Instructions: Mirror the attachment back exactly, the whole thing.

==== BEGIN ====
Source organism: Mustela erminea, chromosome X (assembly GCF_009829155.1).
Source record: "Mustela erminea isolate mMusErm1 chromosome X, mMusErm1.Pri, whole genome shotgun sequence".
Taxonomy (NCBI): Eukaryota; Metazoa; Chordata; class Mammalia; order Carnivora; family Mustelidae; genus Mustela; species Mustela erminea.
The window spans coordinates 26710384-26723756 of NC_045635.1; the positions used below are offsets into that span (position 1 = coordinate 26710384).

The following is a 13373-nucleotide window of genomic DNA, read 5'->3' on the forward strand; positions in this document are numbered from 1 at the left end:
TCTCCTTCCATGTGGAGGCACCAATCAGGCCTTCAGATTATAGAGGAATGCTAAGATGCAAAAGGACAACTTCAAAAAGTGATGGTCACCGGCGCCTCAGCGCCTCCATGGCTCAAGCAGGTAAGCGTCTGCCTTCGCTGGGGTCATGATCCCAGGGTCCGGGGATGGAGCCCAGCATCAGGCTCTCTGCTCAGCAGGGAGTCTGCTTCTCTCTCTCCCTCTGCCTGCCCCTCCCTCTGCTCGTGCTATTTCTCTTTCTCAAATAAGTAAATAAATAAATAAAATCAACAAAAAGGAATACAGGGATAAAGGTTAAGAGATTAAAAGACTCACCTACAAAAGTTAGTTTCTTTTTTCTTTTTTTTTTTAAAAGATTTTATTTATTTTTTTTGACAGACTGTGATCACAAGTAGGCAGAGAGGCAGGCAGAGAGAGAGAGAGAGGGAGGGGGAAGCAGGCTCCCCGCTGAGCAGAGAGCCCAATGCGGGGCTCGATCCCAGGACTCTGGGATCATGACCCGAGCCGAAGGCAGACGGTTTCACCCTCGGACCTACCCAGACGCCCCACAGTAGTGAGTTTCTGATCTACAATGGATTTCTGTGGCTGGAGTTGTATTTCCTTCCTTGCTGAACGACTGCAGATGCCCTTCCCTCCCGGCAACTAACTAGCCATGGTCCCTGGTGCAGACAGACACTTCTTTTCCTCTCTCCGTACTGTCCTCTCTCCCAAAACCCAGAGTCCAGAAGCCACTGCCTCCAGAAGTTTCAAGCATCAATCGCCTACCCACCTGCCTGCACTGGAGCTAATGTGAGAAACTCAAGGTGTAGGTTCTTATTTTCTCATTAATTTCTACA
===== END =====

Source organism: Mustela erminea, chromosome X (assembly GCF_009829155.1).
Source record: "Mustela erminea isolate mMusErm1 chromosome X, mMusErm1.Pri, whole genome shotgun sequence".
Taxonomy (NCBI): Eukaryota; Metazoa; Chordata; class Mammalia; order Carnivora; family Mustelidae; genus Mustela; species Mustela erminea.
The window spans coordinates 26710384-26723756 of NC_045635.1; the positions used below are offsets into that span (position 1 = coordinate 26710384).

The following is a 13373-nucleotide window of genomic DNA, read 5'->3' on the forward strand; positions in this document are numbered from 1 at the left end:
TCTCCTTCCATGTGGAGGCACCAATCAGGCCTTCAGATTATAGAGGAATGCTAAGATGCAAAAGGACAACTTCAAAAAGTGATGGTCACCGGCGCCTCAGCGCCTCCATGGCTCAAGCAGGTAAGCGTCTGCCTTCGCTGGGGTCATGATCCCAGGGTCCGGGGATGGAGCCCAGCATCAGGCTCTCTGCTCAGCAGGGAGTCTGCTTCTCTCTCTCCCTCTGCCTGCCCCTCCCTCTGCTCGTGCTATTTCTCTTTCTCAAATAAGTAAATAAATAAATAAAATCAACAAAAAGGAATACAGGGATAAAGGTTAAGAGATTAAAAGACTCACCTACAAAAGTTAGTTTCTTTTTTCTTTTTTTTTTTAAAAGATTTTATTTATTTTTTTTGACAGACTGTGATCACAAGTAGGCAGAGAGGCAGGCAGAGAGAGAGAGAGAGGGAGGGGGAAGCAGGCTCCCCGCTGAGCAGAGAGCCCAATGCGGGGCTCGATCCCAGGACTCTGGGATCATGACCCGAGCCGAAGGCAGACGGTTTCACCCTCGGACCTACCCAGACGCCCCACAGTAGTGAGTTTCTGATCTACAATGGATTTCTGTGGCTGGAGTTGTATTTCCTTCCTTGCTGAACGACTGCAGATGCCCTTCCCTCCCGGCAACTAACTAGCCATGGTCCCTGGTGCAGACAGACACTTCTTTTCCTCTCTCCGTACTGTCCTCTCTCCCAAAACCCAGAGTCCAGAAGCCACTGCCTCCAGAAGTTTCAAGCATCAATCGCCTACCCACCTGCCTGCACTGGAGCTAATGTGAGAAACTCAAGGTGTAGGTTCTTATTTTCTCATTAATTTCTACA